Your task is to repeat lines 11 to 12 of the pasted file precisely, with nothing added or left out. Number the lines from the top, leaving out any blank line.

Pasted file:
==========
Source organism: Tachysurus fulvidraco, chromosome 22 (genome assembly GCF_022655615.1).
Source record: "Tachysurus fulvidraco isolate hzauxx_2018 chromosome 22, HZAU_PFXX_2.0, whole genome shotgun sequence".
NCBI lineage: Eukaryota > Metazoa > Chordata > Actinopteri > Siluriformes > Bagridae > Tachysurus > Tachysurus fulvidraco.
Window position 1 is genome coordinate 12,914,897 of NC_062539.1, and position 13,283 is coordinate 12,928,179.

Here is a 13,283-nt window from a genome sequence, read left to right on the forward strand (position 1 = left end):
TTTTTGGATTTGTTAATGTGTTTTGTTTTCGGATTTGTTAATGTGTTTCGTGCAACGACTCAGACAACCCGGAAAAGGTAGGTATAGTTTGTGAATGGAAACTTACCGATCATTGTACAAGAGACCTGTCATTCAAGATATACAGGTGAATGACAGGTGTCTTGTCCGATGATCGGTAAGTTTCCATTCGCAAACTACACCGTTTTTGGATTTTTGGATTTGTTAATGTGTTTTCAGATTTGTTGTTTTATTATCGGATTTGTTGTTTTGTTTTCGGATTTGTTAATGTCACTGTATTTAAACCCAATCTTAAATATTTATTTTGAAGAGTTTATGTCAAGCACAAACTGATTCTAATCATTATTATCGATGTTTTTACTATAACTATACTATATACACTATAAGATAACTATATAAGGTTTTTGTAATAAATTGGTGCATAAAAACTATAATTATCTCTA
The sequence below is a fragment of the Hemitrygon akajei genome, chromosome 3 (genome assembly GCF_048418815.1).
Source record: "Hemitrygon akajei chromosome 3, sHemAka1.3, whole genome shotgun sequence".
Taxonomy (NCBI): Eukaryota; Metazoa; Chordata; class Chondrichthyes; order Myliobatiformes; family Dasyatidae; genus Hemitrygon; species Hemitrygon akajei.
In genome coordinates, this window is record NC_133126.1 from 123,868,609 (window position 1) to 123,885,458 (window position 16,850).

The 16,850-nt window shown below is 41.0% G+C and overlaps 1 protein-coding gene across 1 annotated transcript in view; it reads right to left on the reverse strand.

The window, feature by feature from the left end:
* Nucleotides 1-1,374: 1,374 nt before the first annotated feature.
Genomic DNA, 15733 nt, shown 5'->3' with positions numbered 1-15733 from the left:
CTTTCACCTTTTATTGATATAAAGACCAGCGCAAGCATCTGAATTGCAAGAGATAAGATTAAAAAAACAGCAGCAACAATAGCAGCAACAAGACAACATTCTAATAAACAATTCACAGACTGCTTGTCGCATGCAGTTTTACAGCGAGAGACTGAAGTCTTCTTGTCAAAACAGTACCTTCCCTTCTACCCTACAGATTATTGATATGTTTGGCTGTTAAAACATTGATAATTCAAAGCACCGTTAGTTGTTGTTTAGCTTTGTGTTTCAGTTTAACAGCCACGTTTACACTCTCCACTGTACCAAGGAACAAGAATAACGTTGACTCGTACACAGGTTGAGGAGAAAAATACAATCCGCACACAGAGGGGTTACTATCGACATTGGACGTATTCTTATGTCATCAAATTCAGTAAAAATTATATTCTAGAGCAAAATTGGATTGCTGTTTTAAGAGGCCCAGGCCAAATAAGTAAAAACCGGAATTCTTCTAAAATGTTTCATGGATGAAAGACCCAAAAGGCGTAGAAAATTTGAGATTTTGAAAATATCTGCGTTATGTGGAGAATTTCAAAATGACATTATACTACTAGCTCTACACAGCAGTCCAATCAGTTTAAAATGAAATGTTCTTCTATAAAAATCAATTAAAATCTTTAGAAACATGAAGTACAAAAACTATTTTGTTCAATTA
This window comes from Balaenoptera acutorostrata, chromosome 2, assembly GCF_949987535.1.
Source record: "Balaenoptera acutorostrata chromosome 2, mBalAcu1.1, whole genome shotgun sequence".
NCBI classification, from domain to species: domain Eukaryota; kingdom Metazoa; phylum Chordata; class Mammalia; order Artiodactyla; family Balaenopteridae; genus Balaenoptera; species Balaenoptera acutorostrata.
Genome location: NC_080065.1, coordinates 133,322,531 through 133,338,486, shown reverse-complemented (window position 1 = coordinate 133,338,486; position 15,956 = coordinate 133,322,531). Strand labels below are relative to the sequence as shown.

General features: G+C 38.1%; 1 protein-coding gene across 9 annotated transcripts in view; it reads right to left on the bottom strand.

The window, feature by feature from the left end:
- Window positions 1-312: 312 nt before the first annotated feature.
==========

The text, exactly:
The 16,850-nt window shown below is 41.0% G+C and overlaps 1 protein-coding gene across 1 annotated transcript in view; it reads right to left on the reverse strand.

The window, feature by feature from the left end: